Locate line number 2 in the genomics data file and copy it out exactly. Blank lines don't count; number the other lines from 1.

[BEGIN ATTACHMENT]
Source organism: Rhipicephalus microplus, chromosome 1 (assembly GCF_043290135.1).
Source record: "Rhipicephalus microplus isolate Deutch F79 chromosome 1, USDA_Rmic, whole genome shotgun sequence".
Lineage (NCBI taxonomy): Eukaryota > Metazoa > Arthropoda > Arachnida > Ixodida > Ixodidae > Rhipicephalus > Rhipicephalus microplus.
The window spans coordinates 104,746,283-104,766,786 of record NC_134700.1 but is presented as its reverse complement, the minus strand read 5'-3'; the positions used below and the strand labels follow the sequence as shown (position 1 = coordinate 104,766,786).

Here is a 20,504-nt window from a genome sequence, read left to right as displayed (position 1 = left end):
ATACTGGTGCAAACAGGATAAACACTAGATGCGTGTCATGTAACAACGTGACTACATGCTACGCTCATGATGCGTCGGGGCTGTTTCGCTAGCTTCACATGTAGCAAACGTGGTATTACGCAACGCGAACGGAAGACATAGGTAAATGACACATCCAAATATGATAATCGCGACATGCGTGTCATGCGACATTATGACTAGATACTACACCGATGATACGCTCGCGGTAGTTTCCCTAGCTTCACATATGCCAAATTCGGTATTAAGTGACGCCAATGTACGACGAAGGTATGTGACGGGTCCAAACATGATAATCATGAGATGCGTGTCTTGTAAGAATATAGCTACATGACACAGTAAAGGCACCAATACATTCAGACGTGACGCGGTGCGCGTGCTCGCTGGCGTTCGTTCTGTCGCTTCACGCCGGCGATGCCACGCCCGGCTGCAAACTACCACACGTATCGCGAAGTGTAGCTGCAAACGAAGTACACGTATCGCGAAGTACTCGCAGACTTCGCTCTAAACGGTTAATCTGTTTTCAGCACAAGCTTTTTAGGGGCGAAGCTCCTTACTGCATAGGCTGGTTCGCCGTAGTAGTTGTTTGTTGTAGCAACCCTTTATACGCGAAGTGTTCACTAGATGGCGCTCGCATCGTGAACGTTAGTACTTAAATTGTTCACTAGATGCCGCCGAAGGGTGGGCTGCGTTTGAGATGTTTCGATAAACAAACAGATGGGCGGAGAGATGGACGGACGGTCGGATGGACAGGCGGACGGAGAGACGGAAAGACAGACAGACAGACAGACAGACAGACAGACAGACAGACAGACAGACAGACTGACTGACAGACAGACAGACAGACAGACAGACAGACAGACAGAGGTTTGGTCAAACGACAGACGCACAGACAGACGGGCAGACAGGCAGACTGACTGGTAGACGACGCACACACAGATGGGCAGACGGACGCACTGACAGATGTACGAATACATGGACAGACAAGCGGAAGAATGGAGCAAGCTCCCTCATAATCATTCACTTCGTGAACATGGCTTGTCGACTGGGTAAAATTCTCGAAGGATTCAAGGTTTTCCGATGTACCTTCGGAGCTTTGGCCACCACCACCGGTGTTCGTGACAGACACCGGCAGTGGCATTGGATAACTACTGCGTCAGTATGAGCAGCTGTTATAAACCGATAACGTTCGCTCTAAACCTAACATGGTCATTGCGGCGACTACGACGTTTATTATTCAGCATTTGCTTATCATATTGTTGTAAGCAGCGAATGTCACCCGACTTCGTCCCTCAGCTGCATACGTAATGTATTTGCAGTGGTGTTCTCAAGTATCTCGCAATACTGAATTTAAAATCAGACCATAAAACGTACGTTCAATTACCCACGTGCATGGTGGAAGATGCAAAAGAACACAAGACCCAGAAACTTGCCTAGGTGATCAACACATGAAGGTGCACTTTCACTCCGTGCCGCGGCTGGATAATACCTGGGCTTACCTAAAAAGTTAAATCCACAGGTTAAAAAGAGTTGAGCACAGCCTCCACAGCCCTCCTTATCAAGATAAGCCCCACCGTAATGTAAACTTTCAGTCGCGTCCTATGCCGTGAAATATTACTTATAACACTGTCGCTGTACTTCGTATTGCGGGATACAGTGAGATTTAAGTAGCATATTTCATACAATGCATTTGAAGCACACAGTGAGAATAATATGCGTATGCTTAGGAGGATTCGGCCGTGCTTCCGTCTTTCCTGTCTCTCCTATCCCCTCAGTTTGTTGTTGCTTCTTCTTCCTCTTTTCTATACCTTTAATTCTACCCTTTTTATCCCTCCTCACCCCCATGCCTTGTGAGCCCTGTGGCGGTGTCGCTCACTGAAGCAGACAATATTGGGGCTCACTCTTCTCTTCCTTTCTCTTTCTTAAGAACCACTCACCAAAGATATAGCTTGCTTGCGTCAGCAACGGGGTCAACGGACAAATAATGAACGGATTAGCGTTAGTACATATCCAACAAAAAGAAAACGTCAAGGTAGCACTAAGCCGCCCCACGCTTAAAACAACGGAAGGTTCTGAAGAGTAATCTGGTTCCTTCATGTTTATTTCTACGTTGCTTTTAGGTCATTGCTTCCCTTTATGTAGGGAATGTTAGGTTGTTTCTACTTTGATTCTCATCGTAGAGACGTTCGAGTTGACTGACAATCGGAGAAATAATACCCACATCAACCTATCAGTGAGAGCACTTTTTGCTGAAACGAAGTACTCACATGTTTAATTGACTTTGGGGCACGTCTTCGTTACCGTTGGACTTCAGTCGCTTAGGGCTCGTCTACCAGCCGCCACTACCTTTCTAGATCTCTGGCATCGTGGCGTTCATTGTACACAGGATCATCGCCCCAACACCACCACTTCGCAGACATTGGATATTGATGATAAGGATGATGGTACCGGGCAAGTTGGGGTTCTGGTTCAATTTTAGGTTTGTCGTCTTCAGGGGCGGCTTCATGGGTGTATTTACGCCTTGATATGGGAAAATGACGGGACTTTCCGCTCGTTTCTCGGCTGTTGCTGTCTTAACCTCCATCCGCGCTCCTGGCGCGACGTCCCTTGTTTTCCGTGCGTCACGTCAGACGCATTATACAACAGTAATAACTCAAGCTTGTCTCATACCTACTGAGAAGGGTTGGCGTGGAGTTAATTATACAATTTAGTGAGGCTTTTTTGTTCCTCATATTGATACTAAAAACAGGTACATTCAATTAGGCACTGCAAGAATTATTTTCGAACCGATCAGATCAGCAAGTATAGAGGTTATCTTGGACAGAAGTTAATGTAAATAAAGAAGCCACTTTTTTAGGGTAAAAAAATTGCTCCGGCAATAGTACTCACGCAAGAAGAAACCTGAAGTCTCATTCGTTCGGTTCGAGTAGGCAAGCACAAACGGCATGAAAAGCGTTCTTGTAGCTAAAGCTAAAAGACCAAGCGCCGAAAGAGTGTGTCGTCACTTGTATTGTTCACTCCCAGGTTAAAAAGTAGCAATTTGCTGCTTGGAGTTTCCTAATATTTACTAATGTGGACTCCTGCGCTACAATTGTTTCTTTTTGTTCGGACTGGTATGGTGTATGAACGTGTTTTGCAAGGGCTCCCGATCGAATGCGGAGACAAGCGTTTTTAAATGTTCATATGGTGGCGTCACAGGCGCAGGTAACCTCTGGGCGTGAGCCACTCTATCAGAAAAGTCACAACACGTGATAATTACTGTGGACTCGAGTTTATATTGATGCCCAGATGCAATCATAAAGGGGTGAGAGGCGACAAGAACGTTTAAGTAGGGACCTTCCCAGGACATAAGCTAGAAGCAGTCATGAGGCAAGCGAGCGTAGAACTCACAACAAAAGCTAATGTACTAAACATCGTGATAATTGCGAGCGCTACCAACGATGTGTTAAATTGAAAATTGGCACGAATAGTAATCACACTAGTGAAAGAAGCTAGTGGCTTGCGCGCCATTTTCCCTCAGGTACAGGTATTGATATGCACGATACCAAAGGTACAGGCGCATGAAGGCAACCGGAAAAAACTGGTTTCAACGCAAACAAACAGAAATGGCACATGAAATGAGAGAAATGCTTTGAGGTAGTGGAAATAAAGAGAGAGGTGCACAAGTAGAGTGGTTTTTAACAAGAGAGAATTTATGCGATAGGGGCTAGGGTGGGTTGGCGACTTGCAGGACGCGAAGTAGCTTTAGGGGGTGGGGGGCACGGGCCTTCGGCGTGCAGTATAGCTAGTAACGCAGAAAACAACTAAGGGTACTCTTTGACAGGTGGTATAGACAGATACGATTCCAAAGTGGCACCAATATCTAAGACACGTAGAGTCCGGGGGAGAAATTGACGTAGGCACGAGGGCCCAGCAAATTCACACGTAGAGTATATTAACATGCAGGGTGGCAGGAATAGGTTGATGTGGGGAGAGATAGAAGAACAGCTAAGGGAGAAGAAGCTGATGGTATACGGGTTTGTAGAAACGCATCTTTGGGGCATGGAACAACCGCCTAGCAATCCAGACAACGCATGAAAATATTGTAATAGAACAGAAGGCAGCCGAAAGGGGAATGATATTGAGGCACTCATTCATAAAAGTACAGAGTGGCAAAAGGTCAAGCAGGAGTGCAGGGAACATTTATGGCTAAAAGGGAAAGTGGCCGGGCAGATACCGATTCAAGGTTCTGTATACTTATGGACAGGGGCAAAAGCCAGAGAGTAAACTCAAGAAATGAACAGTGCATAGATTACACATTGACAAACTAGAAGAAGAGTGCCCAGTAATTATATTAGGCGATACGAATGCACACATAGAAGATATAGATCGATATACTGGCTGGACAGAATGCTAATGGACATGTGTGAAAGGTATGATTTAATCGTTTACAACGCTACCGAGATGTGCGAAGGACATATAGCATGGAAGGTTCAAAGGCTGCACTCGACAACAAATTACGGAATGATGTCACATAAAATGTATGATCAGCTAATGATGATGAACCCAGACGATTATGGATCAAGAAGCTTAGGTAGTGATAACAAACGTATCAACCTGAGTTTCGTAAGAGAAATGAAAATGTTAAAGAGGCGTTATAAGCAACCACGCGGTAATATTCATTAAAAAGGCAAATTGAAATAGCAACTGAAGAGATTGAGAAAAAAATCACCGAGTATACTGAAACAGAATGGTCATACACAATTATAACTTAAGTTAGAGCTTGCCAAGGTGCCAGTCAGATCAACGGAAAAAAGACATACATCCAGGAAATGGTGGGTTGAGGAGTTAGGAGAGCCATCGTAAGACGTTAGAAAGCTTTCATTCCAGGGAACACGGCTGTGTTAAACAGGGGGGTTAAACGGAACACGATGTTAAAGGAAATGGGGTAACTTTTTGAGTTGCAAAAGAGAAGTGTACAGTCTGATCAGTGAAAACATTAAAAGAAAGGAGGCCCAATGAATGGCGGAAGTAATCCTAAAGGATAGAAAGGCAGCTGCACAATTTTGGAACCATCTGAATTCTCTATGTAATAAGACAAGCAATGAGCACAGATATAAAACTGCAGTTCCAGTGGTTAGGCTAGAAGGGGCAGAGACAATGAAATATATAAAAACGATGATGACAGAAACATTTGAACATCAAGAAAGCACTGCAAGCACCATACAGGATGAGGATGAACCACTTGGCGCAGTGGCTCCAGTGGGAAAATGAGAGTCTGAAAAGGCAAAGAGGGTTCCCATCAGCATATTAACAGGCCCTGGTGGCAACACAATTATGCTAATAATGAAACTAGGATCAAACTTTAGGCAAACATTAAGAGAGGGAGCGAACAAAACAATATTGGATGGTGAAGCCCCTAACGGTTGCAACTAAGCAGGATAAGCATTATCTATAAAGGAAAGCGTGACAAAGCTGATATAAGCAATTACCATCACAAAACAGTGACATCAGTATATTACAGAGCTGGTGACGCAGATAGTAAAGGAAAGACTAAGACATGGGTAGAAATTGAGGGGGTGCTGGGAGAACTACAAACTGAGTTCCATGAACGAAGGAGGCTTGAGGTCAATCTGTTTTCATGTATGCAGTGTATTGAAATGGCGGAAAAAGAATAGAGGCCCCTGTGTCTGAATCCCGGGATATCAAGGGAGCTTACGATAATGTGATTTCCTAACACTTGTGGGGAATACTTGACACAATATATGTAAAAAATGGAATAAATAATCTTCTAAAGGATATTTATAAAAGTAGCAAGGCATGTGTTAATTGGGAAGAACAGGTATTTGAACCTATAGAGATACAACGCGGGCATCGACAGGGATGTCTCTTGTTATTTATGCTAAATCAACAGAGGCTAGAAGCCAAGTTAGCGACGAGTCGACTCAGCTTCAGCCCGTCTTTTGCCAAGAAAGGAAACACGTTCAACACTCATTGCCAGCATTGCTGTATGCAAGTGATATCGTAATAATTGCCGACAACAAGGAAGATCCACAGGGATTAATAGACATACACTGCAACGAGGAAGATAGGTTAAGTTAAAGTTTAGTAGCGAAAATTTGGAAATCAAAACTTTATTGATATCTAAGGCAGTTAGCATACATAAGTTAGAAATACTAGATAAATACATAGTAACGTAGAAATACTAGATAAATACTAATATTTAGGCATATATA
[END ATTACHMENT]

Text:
Source record: "Rhipicephalus microplus isolate Deutch F79 chromosome 1, USDA_Rmic, whole genome shotgun sequence".